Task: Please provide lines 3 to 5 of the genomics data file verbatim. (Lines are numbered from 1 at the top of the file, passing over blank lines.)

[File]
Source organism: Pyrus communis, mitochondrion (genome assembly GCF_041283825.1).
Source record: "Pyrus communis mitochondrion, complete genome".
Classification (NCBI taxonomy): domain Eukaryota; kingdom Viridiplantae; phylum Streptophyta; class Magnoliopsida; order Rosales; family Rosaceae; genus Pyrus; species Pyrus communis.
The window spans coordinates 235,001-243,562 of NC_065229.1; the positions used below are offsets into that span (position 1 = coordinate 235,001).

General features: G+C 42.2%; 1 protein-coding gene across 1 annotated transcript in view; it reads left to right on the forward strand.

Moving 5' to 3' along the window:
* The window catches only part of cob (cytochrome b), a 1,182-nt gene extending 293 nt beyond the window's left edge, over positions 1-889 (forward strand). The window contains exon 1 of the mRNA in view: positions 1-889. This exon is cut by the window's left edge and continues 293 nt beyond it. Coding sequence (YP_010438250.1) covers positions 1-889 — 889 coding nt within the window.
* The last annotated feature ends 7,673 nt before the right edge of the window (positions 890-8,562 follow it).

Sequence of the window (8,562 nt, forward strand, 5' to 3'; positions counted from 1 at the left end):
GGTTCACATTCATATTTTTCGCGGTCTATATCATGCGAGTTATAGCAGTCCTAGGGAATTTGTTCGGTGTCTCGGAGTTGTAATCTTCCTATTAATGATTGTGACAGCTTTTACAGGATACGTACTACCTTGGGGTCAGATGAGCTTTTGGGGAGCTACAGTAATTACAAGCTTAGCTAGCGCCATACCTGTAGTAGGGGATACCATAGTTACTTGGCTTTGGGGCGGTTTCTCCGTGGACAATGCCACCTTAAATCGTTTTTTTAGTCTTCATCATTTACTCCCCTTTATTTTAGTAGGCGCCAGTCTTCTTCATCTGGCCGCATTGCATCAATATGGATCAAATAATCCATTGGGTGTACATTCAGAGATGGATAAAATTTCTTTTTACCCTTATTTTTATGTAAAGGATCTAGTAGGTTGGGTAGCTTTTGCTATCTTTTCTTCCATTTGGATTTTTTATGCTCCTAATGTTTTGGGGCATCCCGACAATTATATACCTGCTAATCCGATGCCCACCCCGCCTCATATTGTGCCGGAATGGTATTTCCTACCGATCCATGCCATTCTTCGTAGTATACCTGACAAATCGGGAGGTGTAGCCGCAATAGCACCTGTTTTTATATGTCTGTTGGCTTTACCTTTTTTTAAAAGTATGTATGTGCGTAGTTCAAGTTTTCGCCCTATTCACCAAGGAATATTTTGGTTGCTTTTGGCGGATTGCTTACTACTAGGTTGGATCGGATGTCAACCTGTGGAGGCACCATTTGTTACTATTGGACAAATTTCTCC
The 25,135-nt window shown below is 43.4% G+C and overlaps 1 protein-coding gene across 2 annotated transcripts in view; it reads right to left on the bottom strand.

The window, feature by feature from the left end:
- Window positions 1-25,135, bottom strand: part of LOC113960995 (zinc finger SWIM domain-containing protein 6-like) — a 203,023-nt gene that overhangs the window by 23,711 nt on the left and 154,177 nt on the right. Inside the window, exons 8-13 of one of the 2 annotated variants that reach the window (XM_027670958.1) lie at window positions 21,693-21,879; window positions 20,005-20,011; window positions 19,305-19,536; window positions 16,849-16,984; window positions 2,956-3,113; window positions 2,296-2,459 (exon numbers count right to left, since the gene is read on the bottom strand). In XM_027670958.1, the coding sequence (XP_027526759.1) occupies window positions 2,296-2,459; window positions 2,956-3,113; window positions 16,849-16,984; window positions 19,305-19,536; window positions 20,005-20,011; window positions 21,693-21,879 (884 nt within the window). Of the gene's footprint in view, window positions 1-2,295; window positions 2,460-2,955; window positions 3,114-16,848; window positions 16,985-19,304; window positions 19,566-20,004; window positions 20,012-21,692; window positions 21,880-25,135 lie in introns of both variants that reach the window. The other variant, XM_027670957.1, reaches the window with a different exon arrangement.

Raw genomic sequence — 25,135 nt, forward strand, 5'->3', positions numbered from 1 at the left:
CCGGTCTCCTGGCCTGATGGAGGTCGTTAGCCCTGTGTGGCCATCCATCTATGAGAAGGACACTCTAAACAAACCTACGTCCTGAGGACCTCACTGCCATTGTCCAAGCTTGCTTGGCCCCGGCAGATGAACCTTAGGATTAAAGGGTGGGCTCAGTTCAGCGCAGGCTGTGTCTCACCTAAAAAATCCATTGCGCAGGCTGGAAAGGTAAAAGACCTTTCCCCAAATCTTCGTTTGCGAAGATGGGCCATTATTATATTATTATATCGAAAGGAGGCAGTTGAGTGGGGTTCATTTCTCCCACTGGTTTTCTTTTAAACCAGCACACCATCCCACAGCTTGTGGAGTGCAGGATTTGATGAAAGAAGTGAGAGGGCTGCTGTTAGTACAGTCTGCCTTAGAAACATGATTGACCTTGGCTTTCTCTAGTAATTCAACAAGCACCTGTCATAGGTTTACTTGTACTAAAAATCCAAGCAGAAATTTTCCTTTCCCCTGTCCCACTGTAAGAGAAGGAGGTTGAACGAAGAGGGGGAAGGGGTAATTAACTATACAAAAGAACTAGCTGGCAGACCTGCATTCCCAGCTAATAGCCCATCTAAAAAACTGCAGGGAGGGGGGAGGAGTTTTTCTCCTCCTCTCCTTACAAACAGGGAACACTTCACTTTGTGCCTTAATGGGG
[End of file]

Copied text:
Classification (NCBI taxonomy): domain Eukaryota; kingdom Viridiplantae; phylum Streptophyta; class Magnoliopsida; order Rosales; family Rosaceae; genus Pyrus; species Pyrus communis.
The window spans coordinates 235,001-243,562 of NC_065229.1; the positions used below are offsets into that span (position 1 = coordinate 235,001).

General features: G+C 42.2%; 1 protein-coding gene across 1 annotated transcript in view; it reads left to right on the forward strand.